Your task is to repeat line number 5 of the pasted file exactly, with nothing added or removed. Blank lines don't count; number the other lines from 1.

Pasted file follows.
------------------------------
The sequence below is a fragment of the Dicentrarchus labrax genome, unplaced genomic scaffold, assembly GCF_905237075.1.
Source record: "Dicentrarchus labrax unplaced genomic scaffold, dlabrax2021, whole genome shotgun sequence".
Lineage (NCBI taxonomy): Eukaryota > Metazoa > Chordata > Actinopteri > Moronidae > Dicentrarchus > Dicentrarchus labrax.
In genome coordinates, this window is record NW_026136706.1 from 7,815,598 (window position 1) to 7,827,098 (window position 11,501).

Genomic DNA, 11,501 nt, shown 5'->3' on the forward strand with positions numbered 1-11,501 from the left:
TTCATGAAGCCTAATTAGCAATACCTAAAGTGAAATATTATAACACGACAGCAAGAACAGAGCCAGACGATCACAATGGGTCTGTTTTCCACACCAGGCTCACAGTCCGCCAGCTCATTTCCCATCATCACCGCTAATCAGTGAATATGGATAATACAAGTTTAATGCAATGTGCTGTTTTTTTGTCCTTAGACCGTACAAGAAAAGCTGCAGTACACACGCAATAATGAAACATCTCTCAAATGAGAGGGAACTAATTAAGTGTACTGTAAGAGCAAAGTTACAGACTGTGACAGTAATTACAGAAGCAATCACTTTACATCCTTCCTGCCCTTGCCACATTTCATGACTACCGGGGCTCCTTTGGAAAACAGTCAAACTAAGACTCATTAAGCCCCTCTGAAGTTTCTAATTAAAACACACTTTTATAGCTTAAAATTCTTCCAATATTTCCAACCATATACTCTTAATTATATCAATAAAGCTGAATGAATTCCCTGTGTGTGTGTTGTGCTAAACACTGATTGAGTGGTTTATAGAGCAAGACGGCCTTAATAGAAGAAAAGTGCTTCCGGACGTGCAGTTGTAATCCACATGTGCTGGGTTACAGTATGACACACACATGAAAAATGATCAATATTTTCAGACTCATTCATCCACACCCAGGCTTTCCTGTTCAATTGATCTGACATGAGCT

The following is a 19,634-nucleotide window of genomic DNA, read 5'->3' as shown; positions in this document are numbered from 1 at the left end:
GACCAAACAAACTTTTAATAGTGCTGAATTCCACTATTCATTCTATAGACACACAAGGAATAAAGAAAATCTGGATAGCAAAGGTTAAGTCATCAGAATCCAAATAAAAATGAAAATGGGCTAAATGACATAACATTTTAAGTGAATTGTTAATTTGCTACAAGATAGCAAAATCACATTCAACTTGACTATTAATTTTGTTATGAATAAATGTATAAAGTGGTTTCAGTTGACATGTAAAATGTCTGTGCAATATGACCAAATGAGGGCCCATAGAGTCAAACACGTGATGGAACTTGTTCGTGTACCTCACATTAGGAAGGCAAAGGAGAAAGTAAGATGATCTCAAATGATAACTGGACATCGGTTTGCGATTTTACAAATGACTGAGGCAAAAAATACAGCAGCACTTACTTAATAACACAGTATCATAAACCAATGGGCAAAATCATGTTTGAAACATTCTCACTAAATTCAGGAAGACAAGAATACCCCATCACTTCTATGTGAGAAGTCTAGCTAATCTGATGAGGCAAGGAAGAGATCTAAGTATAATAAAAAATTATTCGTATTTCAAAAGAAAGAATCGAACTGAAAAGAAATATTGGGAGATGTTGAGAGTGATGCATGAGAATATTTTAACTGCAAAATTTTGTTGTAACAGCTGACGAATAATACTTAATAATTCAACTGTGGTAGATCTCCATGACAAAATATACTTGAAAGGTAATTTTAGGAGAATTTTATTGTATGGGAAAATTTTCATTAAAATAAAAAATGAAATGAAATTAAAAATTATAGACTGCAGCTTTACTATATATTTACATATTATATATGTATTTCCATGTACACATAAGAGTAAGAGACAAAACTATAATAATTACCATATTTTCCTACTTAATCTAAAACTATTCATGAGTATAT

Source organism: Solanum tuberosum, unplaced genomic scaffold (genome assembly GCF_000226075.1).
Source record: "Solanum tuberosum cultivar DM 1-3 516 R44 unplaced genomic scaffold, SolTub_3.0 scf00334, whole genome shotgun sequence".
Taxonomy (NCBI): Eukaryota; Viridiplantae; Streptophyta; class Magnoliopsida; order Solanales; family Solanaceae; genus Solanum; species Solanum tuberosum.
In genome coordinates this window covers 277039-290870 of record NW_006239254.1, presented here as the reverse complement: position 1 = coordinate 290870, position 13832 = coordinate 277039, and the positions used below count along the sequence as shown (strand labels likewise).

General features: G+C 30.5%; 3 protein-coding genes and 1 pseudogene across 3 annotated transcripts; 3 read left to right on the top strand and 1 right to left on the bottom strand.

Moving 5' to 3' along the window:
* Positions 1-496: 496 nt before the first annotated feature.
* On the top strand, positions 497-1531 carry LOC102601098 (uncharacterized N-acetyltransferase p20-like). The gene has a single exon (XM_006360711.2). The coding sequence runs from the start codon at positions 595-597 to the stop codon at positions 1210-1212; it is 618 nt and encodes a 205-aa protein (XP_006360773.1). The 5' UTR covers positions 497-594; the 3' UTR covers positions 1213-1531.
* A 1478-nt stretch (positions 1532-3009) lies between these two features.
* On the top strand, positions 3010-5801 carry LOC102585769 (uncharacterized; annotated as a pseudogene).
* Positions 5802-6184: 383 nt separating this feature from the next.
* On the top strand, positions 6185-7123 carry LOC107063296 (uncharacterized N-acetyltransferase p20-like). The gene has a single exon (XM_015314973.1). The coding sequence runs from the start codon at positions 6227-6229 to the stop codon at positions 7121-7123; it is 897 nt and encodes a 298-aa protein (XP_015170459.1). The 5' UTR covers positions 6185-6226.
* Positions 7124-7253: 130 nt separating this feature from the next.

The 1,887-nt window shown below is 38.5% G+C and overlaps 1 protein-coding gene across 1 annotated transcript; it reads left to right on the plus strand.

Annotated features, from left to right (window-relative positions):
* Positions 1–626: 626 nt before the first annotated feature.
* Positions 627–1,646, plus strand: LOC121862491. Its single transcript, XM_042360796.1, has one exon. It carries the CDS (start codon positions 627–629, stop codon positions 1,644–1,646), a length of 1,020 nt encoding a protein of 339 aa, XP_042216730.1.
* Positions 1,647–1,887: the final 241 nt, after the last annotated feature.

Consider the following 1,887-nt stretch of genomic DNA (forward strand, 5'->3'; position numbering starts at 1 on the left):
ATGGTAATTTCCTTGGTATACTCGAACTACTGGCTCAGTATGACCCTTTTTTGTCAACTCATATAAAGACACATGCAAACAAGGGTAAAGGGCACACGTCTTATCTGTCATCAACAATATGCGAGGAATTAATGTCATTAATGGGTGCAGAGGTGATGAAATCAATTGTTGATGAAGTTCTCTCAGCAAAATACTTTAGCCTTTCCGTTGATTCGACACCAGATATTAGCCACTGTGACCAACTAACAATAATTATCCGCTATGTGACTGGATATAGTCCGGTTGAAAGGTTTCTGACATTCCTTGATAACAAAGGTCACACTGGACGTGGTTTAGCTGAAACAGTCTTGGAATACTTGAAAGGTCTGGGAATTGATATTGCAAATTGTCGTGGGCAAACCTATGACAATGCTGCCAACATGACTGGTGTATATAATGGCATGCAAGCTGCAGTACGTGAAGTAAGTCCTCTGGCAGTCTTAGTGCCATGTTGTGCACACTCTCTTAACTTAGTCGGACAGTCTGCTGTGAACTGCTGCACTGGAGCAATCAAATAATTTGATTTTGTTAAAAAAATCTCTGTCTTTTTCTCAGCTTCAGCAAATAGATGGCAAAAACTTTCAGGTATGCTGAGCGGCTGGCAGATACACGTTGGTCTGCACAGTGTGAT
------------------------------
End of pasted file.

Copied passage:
Genomic DNA, 11,501 nt, shown 5'->3' on the forward strand with positions numbered 1-11,501 from the left: